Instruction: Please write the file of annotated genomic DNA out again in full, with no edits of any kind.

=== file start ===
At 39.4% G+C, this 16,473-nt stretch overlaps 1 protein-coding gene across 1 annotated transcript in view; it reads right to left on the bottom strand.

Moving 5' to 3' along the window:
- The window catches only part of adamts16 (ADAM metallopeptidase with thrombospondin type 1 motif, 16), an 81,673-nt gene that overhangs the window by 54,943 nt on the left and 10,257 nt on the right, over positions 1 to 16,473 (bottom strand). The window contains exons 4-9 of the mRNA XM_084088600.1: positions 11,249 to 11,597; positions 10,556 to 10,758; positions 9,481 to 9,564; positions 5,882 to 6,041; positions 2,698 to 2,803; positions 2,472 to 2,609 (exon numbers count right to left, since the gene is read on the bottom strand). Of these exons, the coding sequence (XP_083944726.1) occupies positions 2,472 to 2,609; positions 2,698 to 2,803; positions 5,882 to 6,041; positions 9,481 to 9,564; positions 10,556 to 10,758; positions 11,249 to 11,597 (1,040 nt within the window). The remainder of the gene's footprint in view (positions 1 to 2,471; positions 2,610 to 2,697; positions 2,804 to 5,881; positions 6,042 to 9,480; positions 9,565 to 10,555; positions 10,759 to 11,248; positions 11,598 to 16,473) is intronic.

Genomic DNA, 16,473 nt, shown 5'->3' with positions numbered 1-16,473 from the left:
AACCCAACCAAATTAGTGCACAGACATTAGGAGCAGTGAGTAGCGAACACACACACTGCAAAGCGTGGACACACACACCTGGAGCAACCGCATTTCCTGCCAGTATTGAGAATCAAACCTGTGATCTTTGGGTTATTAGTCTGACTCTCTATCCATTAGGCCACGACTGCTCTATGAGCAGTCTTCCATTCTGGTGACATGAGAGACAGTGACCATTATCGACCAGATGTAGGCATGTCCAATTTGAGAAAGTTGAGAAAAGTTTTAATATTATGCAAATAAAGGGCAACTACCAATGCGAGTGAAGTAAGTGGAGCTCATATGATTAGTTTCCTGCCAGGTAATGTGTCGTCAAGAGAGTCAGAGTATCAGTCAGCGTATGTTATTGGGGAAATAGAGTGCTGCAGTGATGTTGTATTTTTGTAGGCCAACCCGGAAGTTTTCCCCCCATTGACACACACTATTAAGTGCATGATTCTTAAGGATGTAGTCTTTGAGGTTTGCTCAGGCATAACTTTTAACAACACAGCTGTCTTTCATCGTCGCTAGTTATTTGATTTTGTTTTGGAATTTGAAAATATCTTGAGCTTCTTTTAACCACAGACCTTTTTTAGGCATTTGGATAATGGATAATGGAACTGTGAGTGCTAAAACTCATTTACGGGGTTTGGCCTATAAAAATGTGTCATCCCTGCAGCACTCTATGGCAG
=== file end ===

At 39.4% G+C, this 16,473-nt stretch overlaps 1 protein-coding gene across 1 annotated transcript in view; it reads right to left on the bottom strand.

Moving 5' to 3' along the window:
- The window catches only part of adamts16 (ADAM metallopeptidase with thrombospondin type 1 motif, 16), an 81,673-nt gene that overhangs the window by 54,943 nt on the left and 10,257 nt on the right, over positions 1 to 16,473 (bottom strand). The window contains exons 4-9 of the mRNA XM_084088600.1: positions 11,249 to 11,597; positions 10,556 to 10,758; positions 9,481 to 9,564; positions 5,882 to 6,041; positions 2,698 to 2,803; positions 2,472 to 2,609 (exon numbers count right to left, since the gene is read on the bottom strand). Of these exons, the coding sequence (XP_083944726.1) occupies positions 2,472 to 2,609; positions 2,698 to 2,803; positions 5,882 to 6,041; positions 9,481 to 9,564; positions 10,556 to 10,758; positions 11,249 to 11,597 (1,040 nt within the window). The remainder of the gene's footprint in view (positions 1 to 2,471; positions 2,610 to 2,697; positions 2,804 to 5,881; positions 6,042 to 9,480; positions 9,565 to 10,555; positions 10,759 to 11,248; positions 11,598 to 16,473) is intronic.

Genomic DNA, 16,473 nt, shown 5'->3' with positions numbered 1-16,473 from the left:
AACCCAACCAAATTAGTGCACAGACATTAGGAGCAGTGAGTAGCGAACACACACACTGCAAAGCGTGGACACACACACCTGGAGCAACCGCATTTCCTGCCAGTATTGAGAATCAAACCTGTGATCTTTGGGTTATTAGTCTGACTCTCTATCCATTAGGCCACGACTGCTCTATGAGCAGTCTTCCATTCTGGTGACATGAGAGACAGTGACCATTATCGACCAGATGTAGGCATGTCCAATTTGAGAAAGTTGAGAAAAGTTTTAATATTATGCAAATAAAGGGCAACTACCAATGCGAGTGAAGTAAGTGGAGCTCATATGATTAGTTTCCTGCCAGGTAATGTGTCGTCAAGAGAGTCAGAGTATCAGTCAGCGTATGTTATTGGGGAAATAGAGTGCTGCAGTGATGTTGTATTTTTGTAGGCCAACCCGGAAGTTTTCCCCCCATTGACACACACTATTAAGTGCATGATTCTTAAGGATGTAGTCTTTGAGGTTTGCTCAGGCATAACTTTTAACAACACAGCTGTCTTTCATCGTCGCTAGTTATTTGATTTTGTTTTGGAATTTGAAAATATCTTGAGCTTCTTTTAACCACAGACCTTTTTTAGGCATTTGGATAATGGATAATGGAACTGTGAGTGCTAAAACTCATTTACGGGGTTTGGCCTATAAAAATGTGTCATCCCTGCAGCACTCTATGGCAG